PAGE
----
When Big and the Princess were little, I called them the Wonder Twins. They’re not twins. They’re not even technically Irish Twins – they missed that by 19 days – but they’re close enough. And the two of them together…..yeah…..two creative, intelligent, mischievous minds working together to cause as much chaos in my world as possible. I couldn’t mentally keep up with the two of them. I believe I’ve shared some of their earlier antics – him cutting all her hair off twice, running away while I was feeding their brand new baby brother, finger painting with baby shampoo all over their bedroom floors (carpeted), unraveling an entire Costco-size package of toilet paper and tossing another package of toilet paper into my full jacuzzi bathtub, making a mud pit in our backyard and basically bathing in it, climbing up on top of the fridge to reach the candy I’d hidden up there…..They work well together, what can I say?

They’d veered away from creative disasters in recent years. They do have a special relationship, though. That’s never really changed. They are both in high school together this year, and now that Big Man has his driver’s license, they have a bit of freedom away from us they hadn’t had before. I’m seeing a return of the Wonder Twins, and I’m a wee bit terrified of what they might get up to.

They are GOOD kids – both in honors and AP classes, involved in sports and other activities. They have good friends. But I remember that feeling of newly-gained freedom in high school, and I see the writing on the wall. They talk with each other about things they don’t even tell us. They have each other’s backs, for the most part. They move in relatively different circles at school, but they do have some friends that overlap.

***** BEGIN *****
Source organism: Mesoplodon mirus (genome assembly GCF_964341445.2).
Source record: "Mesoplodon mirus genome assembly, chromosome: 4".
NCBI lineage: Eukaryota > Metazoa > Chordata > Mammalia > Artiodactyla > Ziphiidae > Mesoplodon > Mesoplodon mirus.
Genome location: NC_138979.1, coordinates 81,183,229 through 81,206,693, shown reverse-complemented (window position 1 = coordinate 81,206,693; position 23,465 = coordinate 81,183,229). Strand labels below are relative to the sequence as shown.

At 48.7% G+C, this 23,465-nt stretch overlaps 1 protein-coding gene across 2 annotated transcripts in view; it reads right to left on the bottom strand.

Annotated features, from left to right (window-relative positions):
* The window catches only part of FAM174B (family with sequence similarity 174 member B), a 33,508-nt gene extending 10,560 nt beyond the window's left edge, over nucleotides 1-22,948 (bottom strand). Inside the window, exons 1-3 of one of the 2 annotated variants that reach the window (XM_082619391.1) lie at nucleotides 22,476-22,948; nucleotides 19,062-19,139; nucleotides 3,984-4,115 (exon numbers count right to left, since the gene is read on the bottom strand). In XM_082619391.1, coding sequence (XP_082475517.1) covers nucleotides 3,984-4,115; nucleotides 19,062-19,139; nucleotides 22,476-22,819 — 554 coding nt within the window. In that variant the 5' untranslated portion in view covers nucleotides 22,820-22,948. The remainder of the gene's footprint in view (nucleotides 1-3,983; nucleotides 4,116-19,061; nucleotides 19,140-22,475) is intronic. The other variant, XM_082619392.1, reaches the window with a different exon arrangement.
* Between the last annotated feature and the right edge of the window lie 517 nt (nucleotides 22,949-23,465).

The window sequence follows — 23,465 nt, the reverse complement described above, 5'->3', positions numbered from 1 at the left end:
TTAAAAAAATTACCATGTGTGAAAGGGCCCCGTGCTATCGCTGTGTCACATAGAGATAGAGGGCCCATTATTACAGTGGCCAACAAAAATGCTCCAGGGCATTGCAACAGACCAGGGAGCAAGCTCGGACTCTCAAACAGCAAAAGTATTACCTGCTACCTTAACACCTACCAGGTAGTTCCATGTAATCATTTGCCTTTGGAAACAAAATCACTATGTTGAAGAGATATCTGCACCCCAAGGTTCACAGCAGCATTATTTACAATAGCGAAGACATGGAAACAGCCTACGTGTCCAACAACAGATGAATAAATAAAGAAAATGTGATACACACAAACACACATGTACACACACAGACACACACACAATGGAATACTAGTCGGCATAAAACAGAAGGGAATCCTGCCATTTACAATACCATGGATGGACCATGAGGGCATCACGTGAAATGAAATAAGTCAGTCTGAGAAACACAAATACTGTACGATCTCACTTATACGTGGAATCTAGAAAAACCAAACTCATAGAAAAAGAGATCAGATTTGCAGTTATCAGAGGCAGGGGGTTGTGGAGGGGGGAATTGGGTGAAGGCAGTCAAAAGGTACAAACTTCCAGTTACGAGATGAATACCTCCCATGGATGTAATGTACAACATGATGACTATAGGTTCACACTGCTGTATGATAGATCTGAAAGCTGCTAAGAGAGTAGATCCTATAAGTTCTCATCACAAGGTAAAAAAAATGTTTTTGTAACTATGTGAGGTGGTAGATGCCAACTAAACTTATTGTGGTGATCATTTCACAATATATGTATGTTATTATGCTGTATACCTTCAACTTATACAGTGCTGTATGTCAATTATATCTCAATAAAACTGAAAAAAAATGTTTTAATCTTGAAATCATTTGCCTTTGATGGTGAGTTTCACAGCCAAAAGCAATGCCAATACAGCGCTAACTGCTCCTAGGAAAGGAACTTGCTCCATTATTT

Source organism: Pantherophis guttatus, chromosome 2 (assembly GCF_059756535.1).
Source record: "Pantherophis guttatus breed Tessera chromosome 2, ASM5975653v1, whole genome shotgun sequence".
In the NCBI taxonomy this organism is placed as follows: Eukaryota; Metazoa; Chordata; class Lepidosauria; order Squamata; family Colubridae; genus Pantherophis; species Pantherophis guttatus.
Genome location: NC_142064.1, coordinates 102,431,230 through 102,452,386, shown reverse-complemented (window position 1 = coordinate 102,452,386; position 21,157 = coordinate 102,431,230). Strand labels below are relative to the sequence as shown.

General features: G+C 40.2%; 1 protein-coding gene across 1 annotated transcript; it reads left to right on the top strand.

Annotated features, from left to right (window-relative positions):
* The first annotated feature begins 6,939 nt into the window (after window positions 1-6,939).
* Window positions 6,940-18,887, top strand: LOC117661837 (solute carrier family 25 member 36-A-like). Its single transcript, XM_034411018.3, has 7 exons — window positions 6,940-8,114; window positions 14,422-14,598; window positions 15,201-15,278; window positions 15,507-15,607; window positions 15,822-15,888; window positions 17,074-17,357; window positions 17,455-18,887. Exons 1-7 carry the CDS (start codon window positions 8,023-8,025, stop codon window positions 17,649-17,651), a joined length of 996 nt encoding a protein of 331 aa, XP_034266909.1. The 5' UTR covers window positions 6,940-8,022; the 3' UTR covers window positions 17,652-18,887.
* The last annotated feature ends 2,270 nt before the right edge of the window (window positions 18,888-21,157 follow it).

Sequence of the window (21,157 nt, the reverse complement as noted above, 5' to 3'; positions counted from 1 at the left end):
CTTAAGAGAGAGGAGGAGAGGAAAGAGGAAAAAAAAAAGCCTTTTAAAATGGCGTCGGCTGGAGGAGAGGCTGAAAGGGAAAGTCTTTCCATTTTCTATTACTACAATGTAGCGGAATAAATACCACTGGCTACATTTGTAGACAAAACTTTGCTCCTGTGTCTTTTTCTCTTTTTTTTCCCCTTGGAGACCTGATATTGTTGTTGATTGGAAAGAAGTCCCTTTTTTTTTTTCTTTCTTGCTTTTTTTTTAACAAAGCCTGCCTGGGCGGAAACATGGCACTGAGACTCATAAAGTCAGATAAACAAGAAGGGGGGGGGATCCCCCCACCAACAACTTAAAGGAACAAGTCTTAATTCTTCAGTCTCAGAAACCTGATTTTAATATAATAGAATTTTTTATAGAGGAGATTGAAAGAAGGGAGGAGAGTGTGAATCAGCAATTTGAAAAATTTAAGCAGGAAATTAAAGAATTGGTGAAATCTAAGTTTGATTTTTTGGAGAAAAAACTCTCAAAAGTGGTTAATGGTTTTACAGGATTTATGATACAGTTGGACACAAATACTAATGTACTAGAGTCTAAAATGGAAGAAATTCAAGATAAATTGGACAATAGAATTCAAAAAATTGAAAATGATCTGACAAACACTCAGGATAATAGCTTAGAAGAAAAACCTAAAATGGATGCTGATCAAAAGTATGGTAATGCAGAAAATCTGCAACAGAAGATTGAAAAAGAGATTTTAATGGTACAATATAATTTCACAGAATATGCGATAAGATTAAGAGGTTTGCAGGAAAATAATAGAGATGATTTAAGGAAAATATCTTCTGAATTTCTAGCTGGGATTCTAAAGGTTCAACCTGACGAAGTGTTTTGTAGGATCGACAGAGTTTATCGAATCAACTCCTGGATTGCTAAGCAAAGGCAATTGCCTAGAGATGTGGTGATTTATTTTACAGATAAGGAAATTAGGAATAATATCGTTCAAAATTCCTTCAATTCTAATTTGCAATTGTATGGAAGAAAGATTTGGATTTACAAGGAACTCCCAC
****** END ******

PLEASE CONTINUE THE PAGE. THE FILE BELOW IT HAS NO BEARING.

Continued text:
I got completely bent the other day when I thought they might be covering for each other. I’ll admit – I’m paranoid. I was a supremely boring kid in high school – never broke the rules, never even thought about it. I was where I was supposed to be, when I was supposed to be there, always (okay, I did skip a few classes senior year, but that’s about it as far as being a rule-breaker). I was basically a nerd. I didn’t party. I did what I was supposed to do, what I was expected to do. But I do  know what my brother and sister got up to, so I’m scared – scared I’ll miss something, so we do keep a watchful eye on them. I don’t expect them to be as boring as I was, but neither do I want them ending up in situations we can’t get them out of.

My point is, my Wonder Twins are back. It’s fun and amazing to watch, but it’s also terrifying in a good way. They’re there for each other, thank god. But look out school – who knows what these two will do.

We Listen to Music

One of the Princess’ friends made a comment to her that we always have the music on – at home, in the car, everywhere we go. And we do – we always have music on (unless we have the news, sports, or our favorite shows on tv going).  We listen to all kinds of music. If you put my iPod on total shuffle, you’ll hear everything from video game music to movie soundtracks, classical to hip hop,  Broadway to ballet music,  country to Christian,  gangsta rap to the Brat Pack, and Pop to hard/hair band rock.